Monday, September 24, 2012

1983 TCMA Portland Beavers #14 Chris Bourjos

Braves 2, Phillies 1
Game 153 - Sunday Afternoon, September 23rd in Philadelphia
Record 77-76, 3rd Place, 15 1/2 games behind the Nationals

One Sentence Summary:  The Phillies managed two hits off Braves pitching in a 2-1 loss, slipping further back in the Wild Card standings.

What It Means:  Barring an eight or nine-game win streak from the Phils and a bunch of losses from the Cardinals, Brewers, Dodgers and Diamondbacks, the season is over.  They're now five back in the Wild Card standings.

What Went Wrong:  Re-read the first sentence:  The Phillies managed two hits.

Cliff Lee pitched a nice ballgame, allowing two runs (one earned) on nine hits in eight innings of work.  His ERA over his last six starts is a minuscule 1.04.  But the Phillies managed just two hits off Tim Hudson, Eric O'Flaherty and Craig Kimbrel.

Featured Card:  I recently picked up the 1983 TCMA Portland Beavers team set, which includes 25 cards of the players, coaches and manager who spent time with the Phillies' Triple-A club that year.  It's got great minor league cards of Phillies Room favorites Larry Andersen, Juan Samuel and Porfi Altamirano.  But while I was thumbing through the team set, the card featured here made me pause.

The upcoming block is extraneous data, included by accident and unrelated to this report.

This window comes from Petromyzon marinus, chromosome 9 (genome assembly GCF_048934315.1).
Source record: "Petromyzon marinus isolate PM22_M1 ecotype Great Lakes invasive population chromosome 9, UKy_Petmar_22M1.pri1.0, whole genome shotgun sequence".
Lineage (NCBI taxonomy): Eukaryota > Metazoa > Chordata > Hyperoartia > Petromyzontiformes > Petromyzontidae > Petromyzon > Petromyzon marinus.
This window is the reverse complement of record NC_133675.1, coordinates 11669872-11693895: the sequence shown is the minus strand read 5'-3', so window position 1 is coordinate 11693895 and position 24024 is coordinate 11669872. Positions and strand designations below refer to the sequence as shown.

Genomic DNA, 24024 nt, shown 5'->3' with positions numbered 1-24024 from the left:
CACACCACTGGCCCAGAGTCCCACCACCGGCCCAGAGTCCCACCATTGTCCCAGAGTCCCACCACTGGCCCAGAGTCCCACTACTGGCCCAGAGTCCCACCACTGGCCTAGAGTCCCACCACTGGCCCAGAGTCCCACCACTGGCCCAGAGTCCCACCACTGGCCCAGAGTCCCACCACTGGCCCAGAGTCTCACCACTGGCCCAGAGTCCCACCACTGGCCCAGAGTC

Closer inspection of the photo on the card confirmed that Chris Bourjos, a seven-season minor leaguer who appeared in 13 games with the San Francisco Giants, has his eyes closed.  I love minor league cards because of cards like this.  And when I was trying to come up with a good card to best sum up my feelings towards yesterday's Phillies game - I thought of this card.  Like Bourjos, I spent the majority of the game with my eyes closed, dreaming of a happier 2013 season.


Anonymous said...

I love how they turned the Phillies' "P" upside-down to make a "b". That's so typical of the minor leagues in the 1980's.

Steve F. said...

Good point--the Reading Phillies did likewise for about 25 years. They just took the Phillies P and added a "leg" to it--both in the 1960s with that stylized P and in the 1970s and 1980s with the P in this Beavers photo. Then they developed some self-respect and came up with their own "R."